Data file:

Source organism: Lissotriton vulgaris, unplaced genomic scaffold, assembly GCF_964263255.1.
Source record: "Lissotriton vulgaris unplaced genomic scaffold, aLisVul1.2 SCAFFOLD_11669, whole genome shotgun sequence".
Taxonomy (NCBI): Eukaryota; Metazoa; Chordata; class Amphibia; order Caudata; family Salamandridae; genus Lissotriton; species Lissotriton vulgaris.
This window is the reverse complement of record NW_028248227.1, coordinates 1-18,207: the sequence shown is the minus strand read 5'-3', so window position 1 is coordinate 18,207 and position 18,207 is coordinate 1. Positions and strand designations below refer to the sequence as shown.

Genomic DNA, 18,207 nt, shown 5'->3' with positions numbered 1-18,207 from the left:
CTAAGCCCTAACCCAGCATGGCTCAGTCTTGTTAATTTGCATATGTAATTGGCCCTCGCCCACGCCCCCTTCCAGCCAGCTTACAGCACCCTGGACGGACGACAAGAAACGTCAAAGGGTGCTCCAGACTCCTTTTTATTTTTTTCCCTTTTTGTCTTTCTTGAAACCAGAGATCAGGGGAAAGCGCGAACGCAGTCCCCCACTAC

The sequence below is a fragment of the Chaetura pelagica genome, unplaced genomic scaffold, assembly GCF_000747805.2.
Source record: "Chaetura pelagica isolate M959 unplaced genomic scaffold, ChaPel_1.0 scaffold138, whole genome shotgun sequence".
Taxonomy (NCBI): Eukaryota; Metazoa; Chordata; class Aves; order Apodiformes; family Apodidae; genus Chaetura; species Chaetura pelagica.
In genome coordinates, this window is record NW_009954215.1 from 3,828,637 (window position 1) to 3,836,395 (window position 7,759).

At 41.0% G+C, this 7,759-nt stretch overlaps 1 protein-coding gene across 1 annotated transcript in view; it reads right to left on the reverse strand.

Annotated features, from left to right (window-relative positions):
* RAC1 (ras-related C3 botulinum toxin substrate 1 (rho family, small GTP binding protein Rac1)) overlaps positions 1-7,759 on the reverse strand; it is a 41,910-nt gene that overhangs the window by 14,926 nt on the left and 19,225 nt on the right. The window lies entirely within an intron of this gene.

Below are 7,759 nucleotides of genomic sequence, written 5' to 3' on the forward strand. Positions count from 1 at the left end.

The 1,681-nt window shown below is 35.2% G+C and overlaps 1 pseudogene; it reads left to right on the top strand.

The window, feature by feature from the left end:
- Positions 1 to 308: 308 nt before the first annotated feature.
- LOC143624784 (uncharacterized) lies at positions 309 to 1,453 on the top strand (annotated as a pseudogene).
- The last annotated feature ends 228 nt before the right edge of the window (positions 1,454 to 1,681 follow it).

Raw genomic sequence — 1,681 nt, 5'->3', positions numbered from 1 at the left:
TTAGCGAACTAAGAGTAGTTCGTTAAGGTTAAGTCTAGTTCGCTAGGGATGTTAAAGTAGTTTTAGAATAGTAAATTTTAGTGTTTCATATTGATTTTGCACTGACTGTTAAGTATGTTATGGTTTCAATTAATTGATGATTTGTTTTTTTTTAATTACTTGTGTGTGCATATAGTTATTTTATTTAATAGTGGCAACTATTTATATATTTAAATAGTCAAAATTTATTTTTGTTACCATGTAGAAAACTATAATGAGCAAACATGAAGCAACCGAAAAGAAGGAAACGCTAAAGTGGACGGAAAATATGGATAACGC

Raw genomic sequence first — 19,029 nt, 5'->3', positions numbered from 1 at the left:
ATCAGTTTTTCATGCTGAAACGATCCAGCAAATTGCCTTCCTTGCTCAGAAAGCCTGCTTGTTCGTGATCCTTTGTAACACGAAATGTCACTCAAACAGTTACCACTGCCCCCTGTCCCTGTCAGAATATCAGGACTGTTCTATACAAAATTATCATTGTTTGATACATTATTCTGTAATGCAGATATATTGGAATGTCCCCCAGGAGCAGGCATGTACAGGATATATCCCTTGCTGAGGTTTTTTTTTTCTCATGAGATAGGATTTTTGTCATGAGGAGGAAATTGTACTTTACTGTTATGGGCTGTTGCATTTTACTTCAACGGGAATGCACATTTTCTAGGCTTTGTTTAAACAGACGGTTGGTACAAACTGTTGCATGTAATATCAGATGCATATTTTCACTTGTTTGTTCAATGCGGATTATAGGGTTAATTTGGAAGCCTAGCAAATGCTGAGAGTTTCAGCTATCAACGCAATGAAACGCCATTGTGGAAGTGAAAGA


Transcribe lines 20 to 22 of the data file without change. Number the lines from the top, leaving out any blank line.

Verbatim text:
Raw genomic sequence — 1,681 nt, 5'->3', positions numbered from 1 at the left:
TTAGCGAACTAAGAGTAGTTCGTTAAGGTTAAGTCTAGTTCGCTAGGGATGTTAAAGTAGTTTTAGAATAGTAAATTTTAGTGTTTCATATTGATTTTGCACTGACTGTTAAGTATGTTATGGTTTCAATTAATTGATGATTTGTTTTTTTTTAATTACTTGTGTGTGCATATAGTTATTTTATTTAATAGTGGCAACTATTTATATATTTAAATAGTCAAAATTTATTTTTGTTACCATGTAGAAAACTATAATGAGCAAACATGAAGCAACCGAAAAGAAGGAAACGCTAAAGTGGACGGAAAATATGGATAACGC

Raw genomic sequence first — 19,029 nt, 5'->3', positions numbered from 1 at the left: